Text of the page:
Cross Validated is a question and answer site for people interested in statistics, machine learning, data analysis, data mining, and data visualization. Join them; it only takes a minute:

Sign up
Here's how it works:
  1. Anybody can ask a question
  2. Anybody can answer
  3. The best answers are voted up and rise to the top

Note that I do most of my analysis using R and Excel.

Let's take this data set for example. I modified it as the data itself is proprietary: the years are also different:

1967    2,033,407
1968    2,162,275
1969    2,159,640
1970    2,312,352
1971    2,554,449
1972    2,548,425
1973    2,101,225
1974    1,951,944
1975    2,106,250
1976    1,687,625
1977    1,636,496
1978    1,494,525
1979    1,606,825
1980    1,460,937
1981    1,310,494
1982    1,319,750
1983    1,263,643
1984    1,171,656
1985    1,194,950

What I usually do:

  1. A linear regression
  2. Some form of polynomial trending
  3. Moving average and double moving average
  4. Basic ARIMA using p = 1, q = 0.
  5. I calculate the errors for all these as well
  6. I average all the forecasts out and the error to have my final result.

Note that I'm an engineer that wants to get into statistics and the ability to properly validate and calibrate my models.


What is the correct way to forecast this to 5, 10, or even 15 future years?

In a way I'm looking to move beyond the plugging data into a model and believe the data. Yes, I'm aware I can look at the errors. I mainly use RMSE or MAE. But I still am not confident when it comes to just predicting data the right way.


this is also related to this question I posted here before.

share|improve this question
up vote 7 down vote accepted

The answer here is the same as the previous one: cross-validate! Don't forget exponential smoothing models as well.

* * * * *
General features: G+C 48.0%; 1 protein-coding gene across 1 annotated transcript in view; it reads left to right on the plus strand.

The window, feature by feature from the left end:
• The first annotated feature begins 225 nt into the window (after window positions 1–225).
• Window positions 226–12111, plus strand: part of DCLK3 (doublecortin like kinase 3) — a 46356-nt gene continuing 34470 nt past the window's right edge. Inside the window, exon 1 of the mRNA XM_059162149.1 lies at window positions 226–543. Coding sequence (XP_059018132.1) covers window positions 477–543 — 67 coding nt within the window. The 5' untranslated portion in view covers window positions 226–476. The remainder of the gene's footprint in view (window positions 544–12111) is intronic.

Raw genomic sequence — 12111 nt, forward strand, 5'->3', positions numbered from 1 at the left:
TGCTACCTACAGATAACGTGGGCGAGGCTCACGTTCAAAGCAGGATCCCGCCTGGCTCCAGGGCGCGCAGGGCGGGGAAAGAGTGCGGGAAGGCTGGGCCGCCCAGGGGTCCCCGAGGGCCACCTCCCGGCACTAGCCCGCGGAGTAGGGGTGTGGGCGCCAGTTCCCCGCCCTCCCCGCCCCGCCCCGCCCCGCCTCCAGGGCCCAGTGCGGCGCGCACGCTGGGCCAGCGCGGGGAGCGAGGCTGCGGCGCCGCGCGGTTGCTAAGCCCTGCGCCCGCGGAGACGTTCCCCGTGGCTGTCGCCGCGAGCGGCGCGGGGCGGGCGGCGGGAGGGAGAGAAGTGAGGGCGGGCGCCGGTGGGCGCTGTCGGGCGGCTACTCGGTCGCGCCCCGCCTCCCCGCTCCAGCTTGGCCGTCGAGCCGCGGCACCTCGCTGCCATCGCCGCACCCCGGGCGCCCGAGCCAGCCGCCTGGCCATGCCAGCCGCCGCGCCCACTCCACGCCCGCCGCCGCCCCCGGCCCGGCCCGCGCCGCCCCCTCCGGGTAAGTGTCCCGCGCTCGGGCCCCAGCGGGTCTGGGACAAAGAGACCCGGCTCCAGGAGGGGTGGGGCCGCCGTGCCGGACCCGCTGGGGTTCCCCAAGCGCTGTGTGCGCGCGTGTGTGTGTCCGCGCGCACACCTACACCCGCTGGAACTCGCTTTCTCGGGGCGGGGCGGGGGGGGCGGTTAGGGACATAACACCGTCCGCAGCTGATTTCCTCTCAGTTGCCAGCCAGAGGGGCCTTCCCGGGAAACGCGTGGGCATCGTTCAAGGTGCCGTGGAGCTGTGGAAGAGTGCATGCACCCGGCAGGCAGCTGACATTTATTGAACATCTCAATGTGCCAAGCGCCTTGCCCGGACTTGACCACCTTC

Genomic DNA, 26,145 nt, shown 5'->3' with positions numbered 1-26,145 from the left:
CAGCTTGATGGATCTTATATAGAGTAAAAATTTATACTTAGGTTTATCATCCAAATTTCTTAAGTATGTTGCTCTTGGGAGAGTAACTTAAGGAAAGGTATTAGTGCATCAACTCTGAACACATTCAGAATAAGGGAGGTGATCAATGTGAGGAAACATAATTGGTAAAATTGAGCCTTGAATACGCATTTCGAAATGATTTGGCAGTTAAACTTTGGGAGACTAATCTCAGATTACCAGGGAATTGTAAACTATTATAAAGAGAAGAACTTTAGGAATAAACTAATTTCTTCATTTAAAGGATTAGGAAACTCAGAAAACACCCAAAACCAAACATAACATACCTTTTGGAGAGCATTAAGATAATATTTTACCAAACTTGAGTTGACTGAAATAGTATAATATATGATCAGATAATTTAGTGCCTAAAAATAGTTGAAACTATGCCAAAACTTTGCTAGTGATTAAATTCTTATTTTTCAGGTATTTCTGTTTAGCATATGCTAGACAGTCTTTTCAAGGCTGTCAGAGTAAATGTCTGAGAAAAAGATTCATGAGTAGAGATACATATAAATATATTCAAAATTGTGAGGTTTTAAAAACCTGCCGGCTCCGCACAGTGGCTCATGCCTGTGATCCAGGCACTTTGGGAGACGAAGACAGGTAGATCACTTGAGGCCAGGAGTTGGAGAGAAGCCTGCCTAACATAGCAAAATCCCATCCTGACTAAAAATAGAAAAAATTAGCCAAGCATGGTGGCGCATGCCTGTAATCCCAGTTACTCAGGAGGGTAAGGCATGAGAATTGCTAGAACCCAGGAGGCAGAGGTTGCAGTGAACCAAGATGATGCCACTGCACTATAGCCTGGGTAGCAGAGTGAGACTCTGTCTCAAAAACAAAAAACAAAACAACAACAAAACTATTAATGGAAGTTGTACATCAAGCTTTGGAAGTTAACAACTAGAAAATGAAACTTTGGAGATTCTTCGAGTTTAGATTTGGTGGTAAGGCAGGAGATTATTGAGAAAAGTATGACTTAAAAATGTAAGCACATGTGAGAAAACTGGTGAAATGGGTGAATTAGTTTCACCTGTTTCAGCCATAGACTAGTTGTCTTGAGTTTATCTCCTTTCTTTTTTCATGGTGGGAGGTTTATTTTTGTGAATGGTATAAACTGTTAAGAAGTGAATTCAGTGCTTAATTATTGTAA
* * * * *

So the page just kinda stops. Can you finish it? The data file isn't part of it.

In general, the ets and auto.arima functions in the forecast package are pretty good across a wide range of data. The theta method did well in the M3 competition.

It might be a good idea to read some of the papers associated with the M3 competition, which will help you conceptualize how good forecasting models are evaluated.

share|improve this answer
Thanks for all the help on both answers Zach :) – dassouki Dec 9 '11 at 23:42
@dassouki: No problem! – Zach Dec 10 '11 at 15:35

Your data suggests a model of the form

[(1-B**1)]Y(T) = + [X1(T)][(1-B**1)][(-  .17233E+06)]   :PULSE               7
                 + [X2(T)][(1-B**1)][(+  .32470E+06)]   :PULSE               9
                 + [(1-  .488B** 1)]**-1  [A(T)]

ARIMA (1,1,0) with 2 anomalous data points at 7 and 9

yielding an rsq of

R Square  =  .916201               

enter image description here

share|improve this answer

Your Answer


By posting your answer, you agree to the privacy policy and terms of service.

Not the answer you're looking for? Browse other questions tagged or ask your own question.